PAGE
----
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Managers' views

Demystifying stewardship: How is it really done?


Anastasia Petraki

Anastasia Petraki

Head of Policy Research

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In a world where the word “sustainability” features everywhere and is in everyone’s mind, the word “stewardship” seems almost old-fashioned. We think it is anything but. It is an inseparable part of investment and sustainable investing cannot occur without it. But there is also lots of confusion about what it means and how it works in practice. Here, we bust some of the most common myths about “stewardship”.

Myth 1: Stewardship is a compliance exercise

Stewardship is a complex, umbrella term that incorporates distinct activities that interconnect and feed into each other. It involves substantially more than developing a policy to comply with a code. Instead, it is about analysing, engaging on both a micro and a macro level, and working with others to affect change. The purpose is the creation of sustainable, long-term value for clients and not simply “doing good” at the cost of returns. It is an essential component of managing risk in order to maintain long-term value. If it is effective, it will lead to better investment decisions, improved client value and there will be an indirect benefit for the economy and the environment, although this is not the primary driver of stewardship.

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Myth 2: Stewardship is all about shareholder primacy

Although a commonly held view is that the main goal of every company is to maximise returns for its owners – sometimes referred to as “shareholder primacy” for listed companies – stewardship activities can be driven by the principle that companies must deliver long-term value for shareholders and have due regard for other stakeholders including lenders, employees, communities, customers, suppliers, regulators and the environment. Analysing how companies deal with all their stakeholders provides vital clues to a company’s long-term viability.

Myth 3: Engaging is about escalating

Engaging is not just about escalating. Relationship building is essential for holding companies to account and stewardship activity can focus on both fact-finding and change facilitation. Fact-finding involves seeking additional understanding and gaining insights about business models. This is complemented by “change facilitation” engagement, where it aims to effect meaningful change within the company as a result of identifying weaker practices or emerging risks. Nevertheless, there is a process for escalation, and we escalate where necessary.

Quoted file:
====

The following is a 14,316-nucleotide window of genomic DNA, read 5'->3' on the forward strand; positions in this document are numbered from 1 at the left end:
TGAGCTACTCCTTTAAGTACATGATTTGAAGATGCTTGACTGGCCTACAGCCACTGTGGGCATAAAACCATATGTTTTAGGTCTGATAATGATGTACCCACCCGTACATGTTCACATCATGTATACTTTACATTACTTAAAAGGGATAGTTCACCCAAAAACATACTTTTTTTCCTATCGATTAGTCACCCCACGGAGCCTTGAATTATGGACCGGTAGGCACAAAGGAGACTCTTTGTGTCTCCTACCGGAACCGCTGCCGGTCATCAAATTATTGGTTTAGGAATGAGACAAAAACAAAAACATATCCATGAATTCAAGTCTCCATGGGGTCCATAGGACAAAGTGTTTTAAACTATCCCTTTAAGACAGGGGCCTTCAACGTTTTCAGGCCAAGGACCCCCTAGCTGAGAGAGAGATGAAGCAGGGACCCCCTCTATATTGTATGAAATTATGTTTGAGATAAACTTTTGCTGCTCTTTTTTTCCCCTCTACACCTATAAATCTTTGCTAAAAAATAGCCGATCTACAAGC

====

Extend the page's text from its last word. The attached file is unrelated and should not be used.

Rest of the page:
Myth 4: Divestment is the only way to affect real change

Divestment is sometimes quoted as the only way in which real change can be achieved, particularly regarding issues like climate change. Divestment can be a powerful tool for active managers but should not be used lightly. One alternative is engagement and stewardship, in other words managing the existing holdings rather than exiting our positions in the face of the first issue that arises. This is especially relevant where the holdings may pass into the hands of other, potentially uninformed and disengaged, investors.

Myth 5: Voting against company management as the only proof of engagement

Voting against company management and the tendency to view this strictly as the only proof of an engaged investor are two other common misconceptions. In fact, it is about holding management and board to account to ensure they are managing the business for the long term. Although these are ways of escalation, voting against management typically follows engagement that has not achieved the desired outcome and there is no indication that it will.

Myth 6: Sustainable investment is not about stewardship

In practice, stewardship is a key component of sustainable investment. It is a way in which sustainability can be delivered. Sustainable investing can describe investment approaches that target a specific outcome such as excluding tobacco from a portfolio, choosing companies that follow best practice or targeting concrete social and environmental objectives. But it also describes the process of overseeing companies and holding them to account, which is what active ownership and stewardship is all about. This is the way in which sustainable business practices can be promoted across the spectrum and not only for those companies that are part of a concrete environmental or social strategy.

What are the myths telling us?

Turning the six myths around, our experience in practicing stewardship has taught us the following six truths:

  1. Stewardship is an integral part of investment and not a box-ticking exercise.
  2. Stakeholder interests play a big part in companies’ ability to deliver long-term value.
  3. The foundation of effective stewardship is regular, non-confrontational communication with companies.
  4. Divestment will occur if it is in clients’ best interests but there are many, potentially value-creating, ways to escalate concerns before it comes to that.
  5. Voting against management is an indication that preceding engagement has been rather ineffective.
  6. Stewardship is an integral way to implement sustainability.

Stewardship codes help to indicate best practice. However, it is not a guarantee for effective or successful investment outcomes. Analysis of the fundamentals is more reliable in this respect.

 

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